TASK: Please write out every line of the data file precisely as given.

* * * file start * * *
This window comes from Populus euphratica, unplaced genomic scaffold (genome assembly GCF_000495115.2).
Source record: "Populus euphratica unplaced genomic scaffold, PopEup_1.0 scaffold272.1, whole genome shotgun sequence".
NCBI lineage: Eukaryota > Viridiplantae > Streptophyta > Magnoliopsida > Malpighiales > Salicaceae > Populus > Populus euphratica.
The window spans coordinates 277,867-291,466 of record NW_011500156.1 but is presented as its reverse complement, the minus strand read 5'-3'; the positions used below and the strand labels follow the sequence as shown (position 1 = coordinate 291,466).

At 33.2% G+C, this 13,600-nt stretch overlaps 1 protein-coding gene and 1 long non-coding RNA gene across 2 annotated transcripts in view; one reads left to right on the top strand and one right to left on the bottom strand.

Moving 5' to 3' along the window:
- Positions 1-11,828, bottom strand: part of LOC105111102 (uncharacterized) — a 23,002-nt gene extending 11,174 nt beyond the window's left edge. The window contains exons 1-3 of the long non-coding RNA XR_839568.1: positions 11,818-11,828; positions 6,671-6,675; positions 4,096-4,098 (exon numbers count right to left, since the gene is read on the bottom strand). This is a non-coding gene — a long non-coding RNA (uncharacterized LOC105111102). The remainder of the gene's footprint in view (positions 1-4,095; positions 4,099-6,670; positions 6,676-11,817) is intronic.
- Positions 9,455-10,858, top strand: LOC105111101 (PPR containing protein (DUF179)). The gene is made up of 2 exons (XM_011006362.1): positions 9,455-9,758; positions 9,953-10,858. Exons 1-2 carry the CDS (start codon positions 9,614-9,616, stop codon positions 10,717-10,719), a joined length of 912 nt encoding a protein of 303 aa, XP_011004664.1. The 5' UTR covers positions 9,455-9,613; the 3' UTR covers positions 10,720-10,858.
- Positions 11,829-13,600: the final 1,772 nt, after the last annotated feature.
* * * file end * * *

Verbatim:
This window comes from Populus euphratica, unplaced genomic scaffold (genome assembly GCF_000495115.2).
Source record: "Populus euphratica unplaced genomic scaffold, PopEup_1.0 scaffold272.1, whole genome shotgun sequence".
NCBI lineage: Eukaryota > Viridiplantae > Streptophyta > Magnoliopsida > Malpighiales > Salicaceae > Populus > Populus euphratica.
The window spans coordinates 277,867-291,466 of record NW_011500156.1 but is presented as its reverse complement, the minus strand read 5'-3'; the positions used below and the strand labels follow the sequence as shown (position 1 = coordinate 291,466).

At 33.2% G+C, this 13,600-nt stretch overlaps 1 protein-coding gene and 1 long non-coding RNA gene across 2 annotated transcripts in view; one reads left to right on the top strand and one right to left on the bottom strand.

Moving 5' to 3' along the window:
- Positions 1-11,828, bottom strand: part of LOC105111102 (uncharacterized) — a 23,002-nt gene extending 11,174 nt beyond the window's left edge. The window contains exons 1-3 of the long non-coding RNA XR_839568.1: positions 11,818-11,828; positions 6,671-6,675; positions 4,096-4,098 (exon numbers count right to left, since the gene is read on the bottom strand). This is a non-coding gene — a long non-coding RNA (uncharacterized LOC105111102). The remainder of the gene's footprint in view (positions 1-4,095; positions 4,099-6,670; positions 6,676-11,817) is intronic.
- Positions 9,455-10,858, top strand: LOC105111101 (PPR containing protein (DUF179)). The gene is made up of 2 exons (XM_011006362.1): positions 9,455-9,758; positions 9,953-10,858. Exons 1-2 carry the CDS (start codon positions 9,614-9,616, stop codon positions 10,717-10,719), a joined length of 912 nt encoding a protein of 303 aa, XP_011004664.1. The 5' UTR covers positions 9,455-9,613; the 3' UTR covers positions 10,720-10,858.
- Positions 11,829-13,600: the final 1,772 nt, after the last annotated feature.